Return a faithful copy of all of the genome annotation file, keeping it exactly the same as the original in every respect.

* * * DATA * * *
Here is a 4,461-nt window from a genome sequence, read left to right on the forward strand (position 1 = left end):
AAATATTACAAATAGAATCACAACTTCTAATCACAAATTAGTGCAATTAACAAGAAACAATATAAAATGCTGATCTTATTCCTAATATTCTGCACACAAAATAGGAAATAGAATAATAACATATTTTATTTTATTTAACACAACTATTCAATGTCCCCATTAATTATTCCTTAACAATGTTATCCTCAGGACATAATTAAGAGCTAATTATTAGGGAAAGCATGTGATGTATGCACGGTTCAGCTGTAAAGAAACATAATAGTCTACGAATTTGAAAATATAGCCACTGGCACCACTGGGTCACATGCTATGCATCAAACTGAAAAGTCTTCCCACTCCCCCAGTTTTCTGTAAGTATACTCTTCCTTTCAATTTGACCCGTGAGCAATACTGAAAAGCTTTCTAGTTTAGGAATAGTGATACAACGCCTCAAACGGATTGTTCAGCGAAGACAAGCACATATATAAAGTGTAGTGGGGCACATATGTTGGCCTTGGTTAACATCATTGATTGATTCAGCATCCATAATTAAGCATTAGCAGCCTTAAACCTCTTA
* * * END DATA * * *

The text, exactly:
Here is a 4,461-nt window from a genome sequence, read left to right on the forward strand (position 1 = left end):
AAATATTACAAATAGAATCACAACTTCTAATCACAAATTAGTGCAATTAACAAGAAACAATATAAAATGCTGATCTTATTCCTAATATTCTGCACACAAAATAGGAAATAGAATAATAACATATTTTATTTTATTTAACACAACTATTCAATGTCCCCATTAATTATTCCTTAACAATGTTATCCTCAGGACATAATTAAGAGCTAATTATTAGGGAAAGCATGTGATGTATGCACGGTTCAGCTGTAAAGAAACATAATAGTCTACGAATTTGAAAATATAGCCACTGGCACCACTGGGTCACATGCTATGCATCAAACTGAAAAGTCTTCCCACTCCCCCAGTTTTCTGTAAGTATACTCTTCCTTTCAATTTGACCCGTGAGCAATACTGAAAAGCTTTCTAGTTTAGGAATAGTGATACAACGCCTCAAACGGATTGTTCAGCGAAGACAAGCACATATATAAAGTGTAGTGGGGCACATATGTTGGCCTTGGTTAACATCATTGATTGATTCAGCATCCATAATTAAGCATTAGCAGCCTTAAACCTCTTA